Tuesday, August 01, 2006

Friends don't ask friends to sell Amway

I normally don't just refer to an article without talking abuout it, but this was just too good to pass up...

From statesman.com, via Daily Kos:

The voice was familiar. "Hi, Mary Gordon, this is Barbara. Call me back."

Although she hadn't left a last name in her phone message, I recognized which Barbara it was immediately.

Barbara, my college roommate.

At first, I didn't wonder why she had called and assumed that she just wanted to touch base. But after playing phone tag for a few days, I had narrowed down her reasons for calling: 1. Barbara was coming to town and wanted to get together; 2. Barbara wanted me to speak at her district's back-to-school convocation.

I was delighted with either prospect, especially with the one of making money.

I was sitting in my car when my cell phone rang. I heard that familiar, sweet voice. "Oh, Barbara," I said, "I'm so glad we've finally connected!"

"Me, too," she replied.

"What's up?" I inquired, just waiting to hear those words, "I'm coming to see you," or "You're hired!"

(SECTION I: Part A) "Since December," Barbara began, "I've had a home-based business, and I'm pleased to tell you that it's going really well."

"That's great!" I replied. "I'm pleased for you. Are you still a principal?"

"Oh, yes," Barbara answered. (SECTION I: Part B) "But this home-based business is amazing."

(SECTION II: Part A) "I'm supposed to contact creative and outgoing people about my business, and I know you fall into those categories!" Barbara continued.

She was right. After all, I was Miss Friendly of Brownwood High School. I was pleased that Barbara had described me in such positive terms.

(SECTION III: Part A) "What I'd like to do," she continued, "is to send you something about my business to review and then call you to discuss it."

"Barbara, do you want me to review your business plan?" And then it dawned on me. "Or are you trying to sell me something?"

Barbara laughed that girlish, nervous laugh that I remembered from college.

"Barbara," I asked. "Are you selling Amway?"

(SECTION III: Part B) "Absolutely not. I am, however, working with some amazing products. In fact, my (grown) daughters are so impressed that they are involved." (Back to SECTION II: Part A) "I was thinking," Barbara continued, "that you and your daughter would want to be a part of this wonderful business, too."

"Barbara," I replied, trying to mask my irritation. "I can't tell you how not interested I am in being a part of this. In fact," I continued sweetly, "I can't think of anything that I'm less interested in than selling products or being a part of this business. I'm happy, however, that you and your daughters are so happy."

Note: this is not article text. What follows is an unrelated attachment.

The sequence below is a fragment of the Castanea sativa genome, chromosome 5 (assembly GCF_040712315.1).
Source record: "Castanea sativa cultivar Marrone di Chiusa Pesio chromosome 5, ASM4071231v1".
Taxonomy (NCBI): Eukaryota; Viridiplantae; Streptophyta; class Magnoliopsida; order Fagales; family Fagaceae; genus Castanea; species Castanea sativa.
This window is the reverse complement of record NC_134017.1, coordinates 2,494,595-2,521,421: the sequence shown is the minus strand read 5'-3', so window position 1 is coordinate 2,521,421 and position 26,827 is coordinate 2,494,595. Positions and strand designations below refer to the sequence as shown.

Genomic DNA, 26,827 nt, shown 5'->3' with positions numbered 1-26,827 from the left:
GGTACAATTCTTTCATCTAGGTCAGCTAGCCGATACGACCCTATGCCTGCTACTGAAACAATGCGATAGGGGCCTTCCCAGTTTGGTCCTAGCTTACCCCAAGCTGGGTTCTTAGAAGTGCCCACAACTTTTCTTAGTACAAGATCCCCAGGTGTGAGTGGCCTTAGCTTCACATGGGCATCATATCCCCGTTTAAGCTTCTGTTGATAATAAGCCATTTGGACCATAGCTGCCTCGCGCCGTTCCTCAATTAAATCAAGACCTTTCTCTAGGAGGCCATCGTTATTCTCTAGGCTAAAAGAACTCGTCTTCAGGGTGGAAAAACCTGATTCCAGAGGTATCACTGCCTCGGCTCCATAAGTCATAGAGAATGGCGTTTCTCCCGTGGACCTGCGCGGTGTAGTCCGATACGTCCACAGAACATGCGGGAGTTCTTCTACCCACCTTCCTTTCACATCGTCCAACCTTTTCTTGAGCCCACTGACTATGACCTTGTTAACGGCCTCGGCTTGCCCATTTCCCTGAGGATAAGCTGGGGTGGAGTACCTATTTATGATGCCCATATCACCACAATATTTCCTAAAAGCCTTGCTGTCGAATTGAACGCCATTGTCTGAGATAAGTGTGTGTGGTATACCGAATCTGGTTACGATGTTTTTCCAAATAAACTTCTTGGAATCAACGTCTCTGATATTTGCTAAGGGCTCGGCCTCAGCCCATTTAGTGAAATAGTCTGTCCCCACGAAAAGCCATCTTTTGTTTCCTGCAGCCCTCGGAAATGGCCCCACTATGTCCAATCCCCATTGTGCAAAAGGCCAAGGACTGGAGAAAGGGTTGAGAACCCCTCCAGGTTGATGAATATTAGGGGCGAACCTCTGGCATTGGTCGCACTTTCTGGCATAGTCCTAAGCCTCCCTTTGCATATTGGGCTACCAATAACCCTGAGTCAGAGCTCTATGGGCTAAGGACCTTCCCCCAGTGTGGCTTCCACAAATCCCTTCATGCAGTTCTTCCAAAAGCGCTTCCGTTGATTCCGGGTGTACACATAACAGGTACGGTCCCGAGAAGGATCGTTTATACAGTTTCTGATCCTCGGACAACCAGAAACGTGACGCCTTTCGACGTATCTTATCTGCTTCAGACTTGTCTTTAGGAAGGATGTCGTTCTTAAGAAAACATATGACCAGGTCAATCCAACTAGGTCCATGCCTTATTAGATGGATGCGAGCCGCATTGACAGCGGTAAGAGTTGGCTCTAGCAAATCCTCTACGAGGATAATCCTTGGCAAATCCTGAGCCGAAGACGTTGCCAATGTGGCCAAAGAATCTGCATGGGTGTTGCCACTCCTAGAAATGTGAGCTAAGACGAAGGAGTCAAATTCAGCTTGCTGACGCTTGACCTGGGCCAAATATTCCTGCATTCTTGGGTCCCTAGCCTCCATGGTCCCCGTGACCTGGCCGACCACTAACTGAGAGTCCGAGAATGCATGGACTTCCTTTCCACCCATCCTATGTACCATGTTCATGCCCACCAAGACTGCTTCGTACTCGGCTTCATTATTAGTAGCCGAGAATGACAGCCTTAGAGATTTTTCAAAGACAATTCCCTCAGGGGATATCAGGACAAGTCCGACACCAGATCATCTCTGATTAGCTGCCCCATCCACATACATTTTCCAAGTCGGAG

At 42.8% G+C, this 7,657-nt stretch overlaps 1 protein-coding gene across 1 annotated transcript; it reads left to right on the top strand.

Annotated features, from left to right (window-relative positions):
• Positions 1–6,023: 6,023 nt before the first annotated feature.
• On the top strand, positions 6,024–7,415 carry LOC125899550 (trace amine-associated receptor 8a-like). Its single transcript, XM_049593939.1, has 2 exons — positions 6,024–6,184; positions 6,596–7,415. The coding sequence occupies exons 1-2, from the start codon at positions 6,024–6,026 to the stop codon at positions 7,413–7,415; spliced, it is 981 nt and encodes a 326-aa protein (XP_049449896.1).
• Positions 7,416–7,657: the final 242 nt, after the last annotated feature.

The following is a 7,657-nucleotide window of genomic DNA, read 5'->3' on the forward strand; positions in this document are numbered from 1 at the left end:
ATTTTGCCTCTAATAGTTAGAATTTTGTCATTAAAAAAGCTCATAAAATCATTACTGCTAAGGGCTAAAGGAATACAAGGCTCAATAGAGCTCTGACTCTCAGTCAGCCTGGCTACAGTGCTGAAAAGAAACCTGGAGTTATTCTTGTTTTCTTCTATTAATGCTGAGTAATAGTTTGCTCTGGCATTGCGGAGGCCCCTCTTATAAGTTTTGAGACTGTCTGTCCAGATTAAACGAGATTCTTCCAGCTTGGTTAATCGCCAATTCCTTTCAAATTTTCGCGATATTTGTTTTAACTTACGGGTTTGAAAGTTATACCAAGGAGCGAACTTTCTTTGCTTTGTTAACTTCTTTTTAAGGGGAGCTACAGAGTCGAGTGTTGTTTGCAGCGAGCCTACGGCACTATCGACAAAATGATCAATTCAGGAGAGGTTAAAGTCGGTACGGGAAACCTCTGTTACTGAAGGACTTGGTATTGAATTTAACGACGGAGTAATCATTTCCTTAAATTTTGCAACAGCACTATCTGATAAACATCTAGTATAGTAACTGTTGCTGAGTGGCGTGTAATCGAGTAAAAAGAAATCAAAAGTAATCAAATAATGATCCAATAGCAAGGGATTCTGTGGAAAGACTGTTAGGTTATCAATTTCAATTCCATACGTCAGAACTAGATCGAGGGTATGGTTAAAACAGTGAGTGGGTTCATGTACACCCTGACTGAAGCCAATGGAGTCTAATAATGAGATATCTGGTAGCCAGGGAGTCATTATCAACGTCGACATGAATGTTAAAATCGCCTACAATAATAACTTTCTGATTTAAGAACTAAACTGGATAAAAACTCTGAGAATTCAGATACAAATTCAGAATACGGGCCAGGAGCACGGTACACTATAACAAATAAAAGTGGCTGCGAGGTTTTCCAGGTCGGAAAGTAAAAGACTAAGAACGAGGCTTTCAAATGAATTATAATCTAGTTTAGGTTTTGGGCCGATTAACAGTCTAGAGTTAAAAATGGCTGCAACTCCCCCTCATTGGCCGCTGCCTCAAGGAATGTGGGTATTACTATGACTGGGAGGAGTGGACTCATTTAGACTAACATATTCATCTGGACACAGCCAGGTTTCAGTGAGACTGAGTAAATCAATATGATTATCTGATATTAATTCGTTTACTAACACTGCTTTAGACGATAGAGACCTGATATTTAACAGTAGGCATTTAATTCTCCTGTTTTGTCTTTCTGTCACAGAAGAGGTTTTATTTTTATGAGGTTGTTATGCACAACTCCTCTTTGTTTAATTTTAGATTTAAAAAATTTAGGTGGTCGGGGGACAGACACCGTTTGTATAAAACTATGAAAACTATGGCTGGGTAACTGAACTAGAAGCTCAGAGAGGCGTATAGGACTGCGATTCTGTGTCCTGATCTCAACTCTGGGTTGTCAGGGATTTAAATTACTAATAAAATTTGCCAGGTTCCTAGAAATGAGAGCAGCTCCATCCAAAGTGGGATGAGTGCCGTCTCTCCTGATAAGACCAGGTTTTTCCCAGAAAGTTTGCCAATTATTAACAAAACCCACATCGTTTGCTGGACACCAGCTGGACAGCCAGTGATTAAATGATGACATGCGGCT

(SECTION IV: Part A) "You know, I felt the same way when I was first introduced to this business." Barbara's speech had become more mechanical. "But it didn't take me long to see how amazing the products are. And . . ."

I cut her off in mid sentence. "I'm not interested, Barbara."

(SECTION IV: Part B) "Well, maybe I'll go ahead and send you the materials, and you can pass them on to your friends who would like to make some extra money." Barbara delivered this without hesitation.

"Barbara," I replied as nicely as I could, considering the temperature in my parked car was 110 degrees, and I was boiling inside, "I'm not interested."

Surely, Barbara had gotten the message by now.

So, I changed the subject and inquired about her family and her life. And then I ended our conversation.

"It sure was good to talk to you, Barbara," I said. "But I've gotta go now."

"Bye, MG," Barbara replied sweetly. (SECTION V: Final Part) "Now, don't forget to keep this wonderful business in mind as you see your friends. And I'm sure your daughter would love to do this."

Just to make certain that I hadn't shortchanged my daughter — the one who works about 60 hours a week, volunteers at Children's Hospital, freelances as a writer and does good deeds for her family and friends — I called her when I got home.

"Hey, Darling," I said. "I want to tell you about a little home business that my college roommate thinks you might be interested in."

"Is it Amway?" My daughter doesn't miss a beat.

"Absolutely not. Barbara is working with some products that are amazing," I said, trying to sound serious.

"What section is that from, Mom?"


Post a Comment

<< Home